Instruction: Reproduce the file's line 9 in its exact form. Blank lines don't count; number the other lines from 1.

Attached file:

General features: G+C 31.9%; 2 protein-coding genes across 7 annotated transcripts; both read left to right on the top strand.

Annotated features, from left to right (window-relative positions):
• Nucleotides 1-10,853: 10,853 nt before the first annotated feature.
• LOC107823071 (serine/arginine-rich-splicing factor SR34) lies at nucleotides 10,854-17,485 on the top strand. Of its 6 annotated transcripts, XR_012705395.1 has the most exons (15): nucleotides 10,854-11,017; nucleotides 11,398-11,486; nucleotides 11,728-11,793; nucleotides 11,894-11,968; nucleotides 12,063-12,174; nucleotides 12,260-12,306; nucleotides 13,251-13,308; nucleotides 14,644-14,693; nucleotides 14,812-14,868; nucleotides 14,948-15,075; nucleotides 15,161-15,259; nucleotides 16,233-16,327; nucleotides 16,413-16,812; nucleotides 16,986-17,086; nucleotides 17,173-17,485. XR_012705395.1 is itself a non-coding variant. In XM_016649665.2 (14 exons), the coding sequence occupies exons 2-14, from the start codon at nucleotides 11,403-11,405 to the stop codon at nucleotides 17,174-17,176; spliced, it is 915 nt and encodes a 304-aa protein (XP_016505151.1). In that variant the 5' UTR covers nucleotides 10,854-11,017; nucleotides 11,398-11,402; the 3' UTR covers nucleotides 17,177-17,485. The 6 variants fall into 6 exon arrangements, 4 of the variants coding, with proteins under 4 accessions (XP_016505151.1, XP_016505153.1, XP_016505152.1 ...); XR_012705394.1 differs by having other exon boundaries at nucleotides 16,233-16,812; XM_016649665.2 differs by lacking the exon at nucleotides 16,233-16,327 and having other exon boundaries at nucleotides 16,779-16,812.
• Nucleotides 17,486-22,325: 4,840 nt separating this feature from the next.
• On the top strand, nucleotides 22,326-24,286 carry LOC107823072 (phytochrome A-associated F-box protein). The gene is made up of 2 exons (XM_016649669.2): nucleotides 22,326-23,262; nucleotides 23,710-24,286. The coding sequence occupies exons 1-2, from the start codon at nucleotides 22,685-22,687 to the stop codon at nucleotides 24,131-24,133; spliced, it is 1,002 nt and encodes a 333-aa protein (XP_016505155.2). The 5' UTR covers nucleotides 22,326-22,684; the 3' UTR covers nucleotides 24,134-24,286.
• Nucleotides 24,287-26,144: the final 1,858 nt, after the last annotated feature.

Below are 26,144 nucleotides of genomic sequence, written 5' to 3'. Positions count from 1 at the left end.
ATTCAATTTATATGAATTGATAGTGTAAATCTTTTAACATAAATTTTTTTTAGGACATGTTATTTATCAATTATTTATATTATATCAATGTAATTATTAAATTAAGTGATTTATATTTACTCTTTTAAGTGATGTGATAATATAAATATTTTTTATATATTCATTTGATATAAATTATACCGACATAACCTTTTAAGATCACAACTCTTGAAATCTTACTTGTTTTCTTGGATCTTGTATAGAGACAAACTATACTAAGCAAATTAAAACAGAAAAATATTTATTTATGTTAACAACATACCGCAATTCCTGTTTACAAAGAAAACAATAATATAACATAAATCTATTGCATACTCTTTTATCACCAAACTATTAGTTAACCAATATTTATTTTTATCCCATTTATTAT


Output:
ATTCAATTTATATGAATTGATAGTGTAAATCTTTTAACATAAATTTTTTTTAGGACATGTTATTTATCAATTATTTATATTATATCAATGTAATTATTAAATTAAGTGATTTATATTTACTCTTTTAAGTGATGTGATAATATAAATATTTTTTATATATTCATTTGATATAAATTATACCGACATAACCTTTTAAGATCACAACTCTTGAAATCTTACTTGTTTTCTTGGATCTTGTATAGAGACAAACTATACTAAGCAAATTAAAACAGAAAAATATTTATTTATGTTAACAACATACCGCAATTCCTGTTTACAAAGAAAACAATAATATAACATAAATCTATTGCATACTCTTTTATCACCAAACTATTAGTTAACCAATATTTATTTTTATCCCATTTATTAT